ANKARA: Turkey’s president warned on Wednesday that a fresh migrant crisis could be resolved only if Europe supports its efforts in Syria, as violent clashes broke out between refugees and police on the Greek border.
Thousands of migrants have massed at the Greek frontier with Turkey since President Recep Tayyip Erdogan announced last week that they would no longer be prevented from trying to enter Europe.
Erdogan’s move came after Russian-backed Syrian forces killed 34 Turkish troops in northern Syria, prompting him to seek greater assistance from the international community.
But EU leaders now fear a repeat of the migrant crisis of 2015-16, when more than one million migrants crossed into the EU, and have decried Turkish “blackmail”.
With mounting tensions around the border crossing at Pazarkule, a Turkish official claimed one migrant had been killed and five injured by live fire from the Greek side.
Athens strongly denied the claim, but an AFP photographer earlier saw a migrant shot in the leg — it was not clear whether by a live round or a rubber bullet — as a group of refugees tried to cut their way through fencing.
The group then threw stones at the Greek police, who responded with tear gas, while multiple shots and cries could be heard.
Athens released a video apparently showing Turkish police firing tear gas at Greek border guards, which could not be immediately confirmed.
Speaking in Ankara, Erdogan said Europe had to support Turkey’s “political and humanitarian solutions in Syria” if it wanted to resolve the situation.
Turkey already hosts nearly four million refugees, most of them Syrians, and has been fighting the Syrian government in a bid to prevent another influx from Idlib, the jihadist-dominated region that has been under attack by Damascus since December.
Close to one million people in Idlib have been displaced by the government assault, which is backed by Russian air power, though they are currently blocked from entering Turkey.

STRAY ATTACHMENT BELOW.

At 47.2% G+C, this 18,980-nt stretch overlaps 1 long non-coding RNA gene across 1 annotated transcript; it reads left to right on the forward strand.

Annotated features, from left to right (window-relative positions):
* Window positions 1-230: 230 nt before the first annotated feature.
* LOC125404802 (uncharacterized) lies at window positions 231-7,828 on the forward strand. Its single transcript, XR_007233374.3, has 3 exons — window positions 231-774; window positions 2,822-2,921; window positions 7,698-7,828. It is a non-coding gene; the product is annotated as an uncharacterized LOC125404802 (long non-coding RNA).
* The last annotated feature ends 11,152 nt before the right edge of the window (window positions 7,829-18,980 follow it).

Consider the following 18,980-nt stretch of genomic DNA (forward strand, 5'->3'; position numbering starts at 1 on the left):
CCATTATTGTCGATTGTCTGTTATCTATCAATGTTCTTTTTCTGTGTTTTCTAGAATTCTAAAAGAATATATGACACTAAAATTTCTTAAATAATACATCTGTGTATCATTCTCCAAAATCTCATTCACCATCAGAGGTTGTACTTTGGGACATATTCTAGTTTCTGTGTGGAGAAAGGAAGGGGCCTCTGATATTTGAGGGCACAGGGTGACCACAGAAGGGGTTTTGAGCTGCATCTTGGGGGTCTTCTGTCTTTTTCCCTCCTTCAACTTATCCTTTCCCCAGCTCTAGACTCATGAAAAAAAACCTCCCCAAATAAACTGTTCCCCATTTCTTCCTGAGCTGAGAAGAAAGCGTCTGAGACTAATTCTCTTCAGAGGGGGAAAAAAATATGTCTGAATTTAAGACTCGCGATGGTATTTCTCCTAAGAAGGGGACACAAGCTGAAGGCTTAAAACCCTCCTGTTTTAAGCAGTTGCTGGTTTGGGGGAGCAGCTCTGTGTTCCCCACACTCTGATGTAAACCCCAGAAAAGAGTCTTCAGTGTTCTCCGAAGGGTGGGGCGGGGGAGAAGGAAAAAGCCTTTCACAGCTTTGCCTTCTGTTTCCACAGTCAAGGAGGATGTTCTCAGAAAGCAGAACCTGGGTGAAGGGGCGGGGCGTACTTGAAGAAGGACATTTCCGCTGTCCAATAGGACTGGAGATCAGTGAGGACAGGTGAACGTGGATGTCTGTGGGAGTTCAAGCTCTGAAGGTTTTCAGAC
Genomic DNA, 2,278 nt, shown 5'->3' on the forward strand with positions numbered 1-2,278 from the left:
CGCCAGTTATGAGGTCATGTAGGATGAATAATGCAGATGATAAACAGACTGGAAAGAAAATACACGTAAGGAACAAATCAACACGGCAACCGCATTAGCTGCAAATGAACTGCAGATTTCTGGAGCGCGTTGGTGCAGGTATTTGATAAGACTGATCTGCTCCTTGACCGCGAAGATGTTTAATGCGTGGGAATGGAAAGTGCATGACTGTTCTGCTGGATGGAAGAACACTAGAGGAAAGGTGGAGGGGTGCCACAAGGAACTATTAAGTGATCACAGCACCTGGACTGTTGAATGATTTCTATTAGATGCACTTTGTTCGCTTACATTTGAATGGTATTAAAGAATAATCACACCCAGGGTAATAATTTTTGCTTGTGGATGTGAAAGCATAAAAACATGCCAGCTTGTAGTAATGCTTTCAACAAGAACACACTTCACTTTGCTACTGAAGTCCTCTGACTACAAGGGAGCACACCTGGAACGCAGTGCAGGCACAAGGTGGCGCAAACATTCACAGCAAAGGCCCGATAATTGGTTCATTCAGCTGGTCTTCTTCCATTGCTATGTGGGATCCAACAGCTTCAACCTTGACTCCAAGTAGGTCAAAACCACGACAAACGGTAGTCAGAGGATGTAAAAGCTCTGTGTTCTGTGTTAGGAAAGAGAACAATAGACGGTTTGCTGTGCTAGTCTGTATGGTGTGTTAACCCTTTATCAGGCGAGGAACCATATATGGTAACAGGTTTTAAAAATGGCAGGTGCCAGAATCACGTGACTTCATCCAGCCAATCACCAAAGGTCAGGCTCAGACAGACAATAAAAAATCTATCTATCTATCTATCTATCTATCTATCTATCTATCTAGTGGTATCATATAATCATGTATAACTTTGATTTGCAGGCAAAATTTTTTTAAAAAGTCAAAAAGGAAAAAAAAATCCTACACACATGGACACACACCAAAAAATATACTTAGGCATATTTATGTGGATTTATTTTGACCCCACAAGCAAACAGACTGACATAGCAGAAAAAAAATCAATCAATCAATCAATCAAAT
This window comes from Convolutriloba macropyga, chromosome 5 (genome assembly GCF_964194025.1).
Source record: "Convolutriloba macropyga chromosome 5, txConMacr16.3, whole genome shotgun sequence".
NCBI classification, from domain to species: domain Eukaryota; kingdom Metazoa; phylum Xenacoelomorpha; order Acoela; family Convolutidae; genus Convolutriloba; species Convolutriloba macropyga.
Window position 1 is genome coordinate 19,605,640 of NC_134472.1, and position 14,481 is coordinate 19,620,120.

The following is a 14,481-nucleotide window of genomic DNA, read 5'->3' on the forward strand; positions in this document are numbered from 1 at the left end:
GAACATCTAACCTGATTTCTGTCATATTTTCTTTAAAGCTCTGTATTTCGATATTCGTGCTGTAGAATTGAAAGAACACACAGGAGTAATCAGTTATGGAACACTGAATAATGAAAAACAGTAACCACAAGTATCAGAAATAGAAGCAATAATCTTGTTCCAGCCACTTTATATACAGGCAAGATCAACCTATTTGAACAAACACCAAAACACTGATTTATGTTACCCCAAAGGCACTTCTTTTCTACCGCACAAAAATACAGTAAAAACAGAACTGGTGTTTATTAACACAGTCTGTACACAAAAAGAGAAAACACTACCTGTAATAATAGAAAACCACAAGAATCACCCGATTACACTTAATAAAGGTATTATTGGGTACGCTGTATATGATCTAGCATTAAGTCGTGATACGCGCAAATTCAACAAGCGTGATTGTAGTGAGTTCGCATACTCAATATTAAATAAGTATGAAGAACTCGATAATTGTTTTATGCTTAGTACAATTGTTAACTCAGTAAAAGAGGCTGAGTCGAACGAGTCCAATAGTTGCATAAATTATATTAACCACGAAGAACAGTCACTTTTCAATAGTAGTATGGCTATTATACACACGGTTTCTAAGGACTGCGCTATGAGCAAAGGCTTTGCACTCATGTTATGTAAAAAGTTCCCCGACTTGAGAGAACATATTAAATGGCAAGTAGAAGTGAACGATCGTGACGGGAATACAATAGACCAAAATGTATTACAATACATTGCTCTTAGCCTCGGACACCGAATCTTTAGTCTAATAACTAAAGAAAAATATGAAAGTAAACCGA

EU foreign policy chief Josep Borrell and Council President Charles Michel met with Erdogan in Ankara on Wednesday, pledging an additional 170 million euros ($189 million) in aid for vulnerable groups in Syria.
Borrell said the EU recognised the “difficult situation Turkey is facing” but that Turkey’s green light to migrants could “only make the situation worse”.
France took a firmer line. Foreign Minister Jean-Yves Le Drian said the EU would not give into “blackmail” and that the borders of the continent were “closed, and we will ensure they stay closed”.
Despite being on opposing sides of the nine-year war in Syria, Nato-member Turkey and Russia have kept lines of communication open.
But the relationship has been heavily strained, with more than 50 Turkish soldiers killed in Idlib in recent weeks, and three more reported deaths on Tuesday and Wednesday.
Erdogan said he hoped a ceasefire would be “swiftly established” when he meets his counterpart Vladimir Putin in Moscow on Thursday.
Ankara officially announced an offensive against Syrian forces over the weekend, demanding they pull back behind lines agreed under the 2018 Sochi deal with Russia. It killed nine government troops in drone strikes, a monitor said Wednesday.
“We expect Russia to fulfil its promises as a guarantor country and stop the regime’s attacks and to use its influence to ensure the regime adheres to the Sochi deal’s borders,” Turkish Defence Minister Hulusi Akar said, according to broadcaster NTV.
But many say Russia is determined to see the Syrian government regain full control of its territory.
“There might be a ceasefire announced after the talks between Putin and Erdogan but it’ll be for show,” said a Western diplomat.
Published in Dawn, March 5th, 2020